AIR Spotlight is an insightful program featured daily on the All India Radio Newsonair. In this program, many eminent panellists discuss issues of importance which can be quite helpful in the IAS exam preparation. In this article, the discussion is on India’s foreign policy.
This article analyzes the foreign policy of India during the governance of Prime Minister Narendra Modi.
- The aim of India’s foreign policy is to protect the national interests of the nation and India has always used this objective as its guiding principle.
- ‘India first’ is the central point of the government’s foreign policy which is aimed at protecting the country’s strategic interests and ensuring robust economic growth.
Key initiatives to boost foreign policy:
The following measures have been taken to boost India’s position at the international level and to protect its strategic interests:
- In January 2021, India launched the Vaccine Maitri (Vaccine Friendship) initiative, a major diplomatic effort to gift and supply made-in-India vaccines to low-income and developing countries globally.
- Bangladesh, Myanmar, Nepal, Bhutan, Maldives, Mauritius, Sri Lanka, Brazil, Morocco, South Africa, Afghanistan, Mexico, DR Congo, Nigeria, and the UK were among some of the beneficiaries of the Vaccine Maitri initiative.
Neighborhood First policy:
- The policy of Govt of India towards neighbours is encapsulated in the phrase, ‘Neighbours First’.
- Marked by a history of political divisions, economic differences, and geostrategic divergences, the Indian subcontinent remains deeply divided, with exceptionally low levels of integration.
- No other regional power is as disconnected from its immediate neighbourhood as India.
- Recognizing this disconnect as a challenge to India’s economic and security interests, Prime Minister Modi made both intra- and inter-regional connectivity a policy priority in 2014.
- Within South Asia, the Modi government framed a Neighbourhood First policy to signal India’s commitment to regional connectivity.
- India’s regional policy has now shifted irreversibly towards strengthening cross-border relations.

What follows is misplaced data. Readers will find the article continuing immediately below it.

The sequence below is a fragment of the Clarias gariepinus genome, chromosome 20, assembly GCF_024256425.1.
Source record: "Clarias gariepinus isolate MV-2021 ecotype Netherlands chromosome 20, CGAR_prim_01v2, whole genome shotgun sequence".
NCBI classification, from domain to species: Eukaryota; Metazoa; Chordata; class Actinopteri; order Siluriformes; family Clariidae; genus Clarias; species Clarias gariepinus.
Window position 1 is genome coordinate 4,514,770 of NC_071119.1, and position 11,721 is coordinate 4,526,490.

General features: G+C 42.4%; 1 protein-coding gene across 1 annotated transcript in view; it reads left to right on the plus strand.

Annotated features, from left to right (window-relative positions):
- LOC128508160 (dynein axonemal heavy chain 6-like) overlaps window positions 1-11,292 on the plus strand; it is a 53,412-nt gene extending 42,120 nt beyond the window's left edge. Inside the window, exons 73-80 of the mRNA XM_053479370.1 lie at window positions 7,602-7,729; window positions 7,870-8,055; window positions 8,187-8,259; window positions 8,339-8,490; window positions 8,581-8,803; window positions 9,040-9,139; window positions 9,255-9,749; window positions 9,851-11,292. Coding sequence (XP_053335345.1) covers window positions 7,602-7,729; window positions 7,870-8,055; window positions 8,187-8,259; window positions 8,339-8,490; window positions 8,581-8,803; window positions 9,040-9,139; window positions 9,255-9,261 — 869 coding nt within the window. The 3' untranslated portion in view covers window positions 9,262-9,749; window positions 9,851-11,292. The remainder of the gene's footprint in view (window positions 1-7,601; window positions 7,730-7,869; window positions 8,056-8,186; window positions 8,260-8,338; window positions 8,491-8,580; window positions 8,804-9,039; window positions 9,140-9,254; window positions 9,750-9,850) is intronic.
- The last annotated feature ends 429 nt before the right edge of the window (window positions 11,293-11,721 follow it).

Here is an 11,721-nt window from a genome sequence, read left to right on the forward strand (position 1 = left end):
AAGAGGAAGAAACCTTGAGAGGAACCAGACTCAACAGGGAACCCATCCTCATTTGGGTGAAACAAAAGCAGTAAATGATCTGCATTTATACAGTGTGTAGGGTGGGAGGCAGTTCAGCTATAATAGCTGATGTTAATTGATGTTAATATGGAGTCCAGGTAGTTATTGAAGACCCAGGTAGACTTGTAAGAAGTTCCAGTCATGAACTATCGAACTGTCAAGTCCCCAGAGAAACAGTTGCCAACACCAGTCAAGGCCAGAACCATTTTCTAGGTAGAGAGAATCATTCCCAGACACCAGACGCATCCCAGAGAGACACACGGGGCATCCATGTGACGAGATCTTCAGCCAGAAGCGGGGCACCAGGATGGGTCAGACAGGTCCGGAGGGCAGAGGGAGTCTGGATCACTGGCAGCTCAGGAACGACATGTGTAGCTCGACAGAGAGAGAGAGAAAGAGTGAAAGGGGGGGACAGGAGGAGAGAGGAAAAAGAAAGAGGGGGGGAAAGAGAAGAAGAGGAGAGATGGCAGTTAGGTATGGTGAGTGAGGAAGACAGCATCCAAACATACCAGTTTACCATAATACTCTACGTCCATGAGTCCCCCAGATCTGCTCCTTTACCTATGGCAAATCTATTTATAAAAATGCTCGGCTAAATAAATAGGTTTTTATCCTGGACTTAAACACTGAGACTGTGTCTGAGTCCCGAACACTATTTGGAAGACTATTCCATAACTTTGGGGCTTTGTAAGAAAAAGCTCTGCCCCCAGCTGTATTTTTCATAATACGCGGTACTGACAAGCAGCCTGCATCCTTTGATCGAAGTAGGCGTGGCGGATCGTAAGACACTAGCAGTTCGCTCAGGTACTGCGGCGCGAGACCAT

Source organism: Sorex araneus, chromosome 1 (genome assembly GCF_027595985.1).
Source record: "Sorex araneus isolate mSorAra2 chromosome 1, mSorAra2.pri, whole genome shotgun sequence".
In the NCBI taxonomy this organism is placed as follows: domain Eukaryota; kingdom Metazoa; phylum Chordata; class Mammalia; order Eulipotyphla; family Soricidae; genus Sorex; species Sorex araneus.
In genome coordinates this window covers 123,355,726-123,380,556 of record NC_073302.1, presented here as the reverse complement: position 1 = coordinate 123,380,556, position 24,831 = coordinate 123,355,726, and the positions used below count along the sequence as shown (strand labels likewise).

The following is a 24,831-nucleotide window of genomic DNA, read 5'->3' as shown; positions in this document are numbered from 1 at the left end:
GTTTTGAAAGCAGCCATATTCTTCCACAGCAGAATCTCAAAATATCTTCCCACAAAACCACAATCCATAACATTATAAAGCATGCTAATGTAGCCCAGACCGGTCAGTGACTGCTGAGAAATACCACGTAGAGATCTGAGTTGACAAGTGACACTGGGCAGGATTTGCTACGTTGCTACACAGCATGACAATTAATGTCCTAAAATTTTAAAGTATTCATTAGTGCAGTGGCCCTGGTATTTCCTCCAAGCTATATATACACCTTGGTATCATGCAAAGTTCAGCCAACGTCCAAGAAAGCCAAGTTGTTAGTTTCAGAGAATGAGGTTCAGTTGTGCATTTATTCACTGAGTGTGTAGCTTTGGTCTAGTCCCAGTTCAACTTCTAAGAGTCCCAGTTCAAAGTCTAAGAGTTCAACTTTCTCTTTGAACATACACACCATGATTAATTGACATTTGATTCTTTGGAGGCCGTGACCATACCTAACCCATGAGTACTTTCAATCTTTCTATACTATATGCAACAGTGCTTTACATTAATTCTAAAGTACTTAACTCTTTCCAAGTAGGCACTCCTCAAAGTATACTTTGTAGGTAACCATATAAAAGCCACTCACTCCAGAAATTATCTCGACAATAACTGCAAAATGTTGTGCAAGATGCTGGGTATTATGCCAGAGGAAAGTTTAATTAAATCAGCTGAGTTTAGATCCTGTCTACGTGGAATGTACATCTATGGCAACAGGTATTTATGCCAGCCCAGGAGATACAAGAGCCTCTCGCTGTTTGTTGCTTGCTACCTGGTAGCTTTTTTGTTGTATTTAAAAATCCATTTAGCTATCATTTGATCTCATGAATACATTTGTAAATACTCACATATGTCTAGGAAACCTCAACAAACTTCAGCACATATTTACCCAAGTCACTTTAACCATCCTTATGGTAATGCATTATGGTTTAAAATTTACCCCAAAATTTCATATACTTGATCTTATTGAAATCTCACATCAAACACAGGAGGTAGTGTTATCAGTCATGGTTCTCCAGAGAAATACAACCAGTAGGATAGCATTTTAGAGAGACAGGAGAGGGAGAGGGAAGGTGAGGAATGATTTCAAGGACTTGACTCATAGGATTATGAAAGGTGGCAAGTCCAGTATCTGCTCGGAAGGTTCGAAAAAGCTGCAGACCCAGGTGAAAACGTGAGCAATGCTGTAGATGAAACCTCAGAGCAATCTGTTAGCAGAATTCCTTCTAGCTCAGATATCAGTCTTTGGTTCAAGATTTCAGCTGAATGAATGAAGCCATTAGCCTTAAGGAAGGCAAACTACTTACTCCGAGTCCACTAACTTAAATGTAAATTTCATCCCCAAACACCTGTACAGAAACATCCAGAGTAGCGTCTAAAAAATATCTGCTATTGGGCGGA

- India wants a peaceful, prosperous and stable neighbourhood. This means less trouble for us and will enable us to focus on development, without distraction.
Act East Policy:
- India’s ‘Act East’ policy is a diplomatic initiative to promote economic, strategic, and cultural relations with the vast Asia-Pacific region at different levels.
- The policy which was originally conceived as an economic initiative has gained political, strategic, and cultural dimensions including the establishment of institutional mechanisms for dialogue and cooperation. India has upgraded its relations to a strategic partnership with Indonesia, Vietnam, Malaysia, Japan, the Republic of Korea (ROK), Australia, Singapore, and the Association of Southeast Asian Nations (ASEAN) and forged close ties with all countries in the Asia-Pacific region.
- The objective of ”Act East Policy” is to promote economic cooperation, cultural ties and develop strategic relationships with countries in the Asia-Pacific region through continuous engagement at bilateral, regional, and multilateral levels thereby providing enhanced connectivity to the States of North Eastern Region including Arunanchal Pradesh with other countries in our neighbourhood.
- Prime Minister Modi gave a new thrust to intensify economic, strategic, and diplomatic relations with countries that share common concerns with India on China’s growing economic and military strength and its implications for the evolving regional order.
Read more on the Act East Policy in the link.
- In September 2016, the Indian Army launched surgical strikes against terrorist camps in Pakistan Occupied Kashmir.
- The strike on September 28, 2016, was in response to an attack by Pakistan-based terrorists on an army base in Kashmir’s Uri on September 18 in which 19 soldiers were killed.